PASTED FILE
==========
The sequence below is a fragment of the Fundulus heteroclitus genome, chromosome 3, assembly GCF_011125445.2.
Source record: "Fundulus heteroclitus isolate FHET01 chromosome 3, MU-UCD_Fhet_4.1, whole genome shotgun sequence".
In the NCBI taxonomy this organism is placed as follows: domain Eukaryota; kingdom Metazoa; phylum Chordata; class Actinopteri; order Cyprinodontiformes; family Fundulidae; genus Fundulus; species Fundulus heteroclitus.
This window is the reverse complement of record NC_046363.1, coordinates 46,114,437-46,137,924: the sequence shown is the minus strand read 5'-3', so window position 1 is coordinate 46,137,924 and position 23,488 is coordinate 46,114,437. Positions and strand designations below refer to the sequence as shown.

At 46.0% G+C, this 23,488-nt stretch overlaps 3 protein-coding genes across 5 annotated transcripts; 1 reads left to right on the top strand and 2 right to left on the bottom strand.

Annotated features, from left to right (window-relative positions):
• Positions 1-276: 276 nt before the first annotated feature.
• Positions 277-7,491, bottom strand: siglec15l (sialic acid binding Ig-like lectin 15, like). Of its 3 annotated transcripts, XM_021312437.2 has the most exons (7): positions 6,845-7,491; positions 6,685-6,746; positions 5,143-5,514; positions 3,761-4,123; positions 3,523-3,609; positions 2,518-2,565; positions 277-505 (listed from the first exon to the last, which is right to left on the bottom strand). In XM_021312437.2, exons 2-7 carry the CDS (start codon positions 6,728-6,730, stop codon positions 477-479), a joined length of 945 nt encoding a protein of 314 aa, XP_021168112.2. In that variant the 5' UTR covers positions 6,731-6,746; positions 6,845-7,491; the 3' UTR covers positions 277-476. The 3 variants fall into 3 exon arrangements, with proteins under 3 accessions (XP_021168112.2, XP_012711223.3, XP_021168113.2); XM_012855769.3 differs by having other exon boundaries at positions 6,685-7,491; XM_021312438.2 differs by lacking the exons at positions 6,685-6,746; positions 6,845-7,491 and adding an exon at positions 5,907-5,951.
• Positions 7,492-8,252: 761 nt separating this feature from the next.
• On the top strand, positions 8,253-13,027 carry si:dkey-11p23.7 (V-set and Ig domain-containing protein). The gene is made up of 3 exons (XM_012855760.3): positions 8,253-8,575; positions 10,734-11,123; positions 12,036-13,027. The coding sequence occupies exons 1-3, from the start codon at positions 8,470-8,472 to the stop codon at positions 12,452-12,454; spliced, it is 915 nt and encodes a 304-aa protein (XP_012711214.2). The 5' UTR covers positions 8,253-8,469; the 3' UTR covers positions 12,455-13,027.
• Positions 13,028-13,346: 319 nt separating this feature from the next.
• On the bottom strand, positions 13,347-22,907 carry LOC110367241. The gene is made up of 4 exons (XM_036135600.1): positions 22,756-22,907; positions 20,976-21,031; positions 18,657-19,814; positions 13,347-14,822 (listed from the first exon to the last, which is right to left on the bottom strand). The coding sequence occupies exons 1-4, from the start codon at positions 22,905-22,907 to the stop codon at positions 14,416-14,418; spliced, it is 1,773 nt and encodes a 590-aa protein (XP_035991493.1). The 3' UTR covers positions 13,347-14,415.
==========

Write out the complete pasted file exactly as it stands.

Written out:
The sequence below is a fragment of the Fundulus heteroclitus genome, chromosome 3, assembly GCF_011125445.2.
Source record: "Fundulus heteroclitus isolate FHET01 chromosome 3, MU-UCD_Fhet_4.1, whole genome shotgun sequence".
In the NCBI taxonomy this organism is placed as follows: domain Eukaryota; kingdom Metazoa; phylum Chordata; class Actinopteri; order Cyprinodontiformes; family Fundulidae; genus Fundulus; species Fundulus heteroclitus.
This window is the reverse complement of record NC_046363.1, coordinates 46,114,437-46,137,924: the sequence shown is the minus strand read 5'-3', so window position 1 is coordinate 46,137,924 and position 23,488 is coordinate 46,114,437. Positions and strand designations below refer to the sequence as shown.

At 46.0% G+C, this 23,488-nt stretch overlaps 3 protein-coding genes across 5 annotated transcripts; 1 reads left to right on the top strand and 2 right to left on the bottom strand.

Annotated features, from left to right (window-relative positions):
• Positions 1-276: 276 nt before the first annotated feature.
• Positions 277-7,491, bottom strand: siglec15l (sialic acid binding Ig-like lectin 15, like). Of its 3 annotated transcripts, XM_021312437.2 has the most exons (7): positions 6,845-7,491; positions 6,685-6,746; positions 5,143-5,514; positions 3,761-4,123; positions 3,523-3,609; positions 2,518-2,565; positions 277-505 (listed from the first exon to the last, which is right to left on the bottom strand). In XM_021312437.2, exons 2-7 carry the CDS (start codon positions 6,728-6,730, stop codon positions 477-479), a joined length of 945 nt encoding a protein of 314 aa, XP_021168112.2. In that variant the 5' UTR covers positions 6,731-6,746; positions 6,845-7,491; the 3' UTR covers positions 277-476. The 3 variants fall into 3 exon arrangements, with proteins under 3 accessions (XP_021168112.2, XP_012711223.3, XP_021168113.2); XM_012855769.3 differs by having other exon boundaries at positions 6,685-7,491; XM_021312438.2 differs by lacking the exons at positions 6,685-6,746; positions 6,845-7,491 and adding an exon at positions 5,907-5,951.
• Positions 7,492-8,252: 761 nt separating this feature from the next.
• On the top strand, positions 8,253-13,027 carry si:dkey-11p23.7 (V-set and Ig domain-containing protein). The gene is made up of 3 exons (XM_012855760.3): positions 8,253-8,575; positions 10,734-11,123; positions 12,036-13,027. The coding sequence occupies exons 1-3, from the start codon at positions 8,470-8,472 to the stop codon at positions 12,452-12,454; spliced, it is 915 nt and encodes a 304-aa protein (XP_012711214.2). The 5' UTR covers positions 8,253-8,469; the 3' UTR covers positions 12,455-13,027.
• Positions 13,028-13,346: 319 nt separating this feature from the next.
• On the bottom strand, positions 13,347-22,907 carry LOC110367241. The gene is made up of 4 exons (XM_036135600.1): positions 22,756-22,907; positions 20,976-21,031; positions 18,657-19,814; positions 13,347-14,822 (listed from the first exon to the last, which is right to left on the bottom strand). The coding sequence occupies exons 1-4, from the start codon at positions 22,905-22,907 to the stop codon at positions 14,416-14,418; spliced, it is 1,773 nt and encodes a 590-aa protein (XP_035991493.1). The 3' UTR covers positions 13,347-14,415.